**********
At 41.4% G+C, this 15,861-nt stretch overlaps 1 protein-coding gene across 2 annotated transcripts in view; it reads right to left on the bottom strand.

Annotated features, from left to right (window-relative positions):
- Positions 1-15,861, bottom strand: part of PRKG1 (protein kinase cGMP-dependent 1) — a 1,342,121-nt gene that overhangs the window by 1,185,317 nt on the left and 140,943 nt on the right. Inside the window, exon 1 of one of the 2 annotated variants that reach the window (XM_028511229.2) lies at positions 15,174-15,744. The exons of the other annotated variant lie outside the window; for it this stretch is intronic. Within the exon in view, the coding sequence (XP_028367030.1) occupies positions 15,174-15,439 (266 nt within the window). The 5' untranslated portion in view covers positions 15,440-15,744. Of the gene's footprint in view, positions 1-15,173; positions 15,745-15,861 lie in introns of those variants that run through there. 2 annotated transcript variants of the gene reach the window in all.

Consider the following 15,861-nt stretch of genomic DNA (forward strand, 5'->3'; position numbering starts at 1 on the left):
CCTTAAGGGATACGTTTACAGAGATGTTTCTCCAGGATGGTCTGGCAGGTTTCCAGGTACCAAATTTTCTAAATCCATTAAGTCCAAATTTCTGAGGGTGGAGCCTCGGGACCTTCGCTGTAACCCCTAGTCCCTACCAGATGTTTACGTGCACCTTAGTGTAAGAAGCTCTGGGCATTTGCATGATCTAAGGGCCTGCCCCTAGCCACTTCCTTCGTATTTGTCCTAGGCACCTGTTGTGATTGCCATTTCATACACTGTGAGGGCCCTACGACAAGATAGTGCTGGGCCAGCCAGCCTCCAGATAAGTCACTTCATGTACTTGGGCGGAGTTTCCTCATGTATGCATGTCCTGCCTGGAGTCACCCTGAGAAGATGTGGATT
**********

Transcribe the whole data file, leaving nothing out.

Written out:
At 41.4% G+C, this 15,861-nt stretch overlaps 1 protein-coding gene across 2 annotated transcripts in view; it reads right to left on the bottom strand.

Annotated features, from left to right (window-relative positions):
- Positions 1-15,861, bottom strand: part of PRKG1 (protein kinase cGMP-dependent 1) — a 1,342,121-nt gene that overhangs the window by 1,185,317 nt on the left and 140,943 nt on the right. Inside the window, exon 1 of one of the 2 annotated variants that reach the window (XM_028511229.2) lies at positions 15,174-15,744. The exons of the other annotated variant lie outside the window; for it this stretch is intronic. Within the exon in view, the coding sequence (XP_028367030.1) occupies positions 15,174-15,439 (266 nt within the window). The 5' untranslated portion in view covers positions 15,440-15,744. Of the gene's footprint in view, positions 1-15,173; positions 15,745-15,861 lie in introns of those variants that run through there. 2 annotated transcript variants of the gene reach the window in all.

Consider the following 15,861-nt stretch of genomic DNA (forward strand, 5'->3'; position numbering starts at 1 on the left):
CCTTAAGGGATACGTTTACAGAGATGTTTCTCCAGGATGGTCTGGCAGGTTTCCAGGTACCAAATTTTCTAAATCCATTAAGTCCAAATTTCTGAGGGTGGAGCCTCGGGACCTTCGCTGTAACCCCTAGTCCCTACCAGATGTTTACGTGCACCTTAGTGTAAGAAGCTCTGGGCATTTGCATGATCTAAGGGCCTGCCCCTAGCCACTTCCTTCGTATTTGTCCTAGGCACCTGTTGTGATTGCCATTTCATACACTGTGAGGGCCCTACGACAAGATAGTGCTGGGCCAGCCAGCCTCCAGATAAGTCACTTCATGTACTTGGGCGGAGTTTCCTCATGTATGCATGTCCTGCCTGGAGTCACCCTGAGAAGATGTGGATT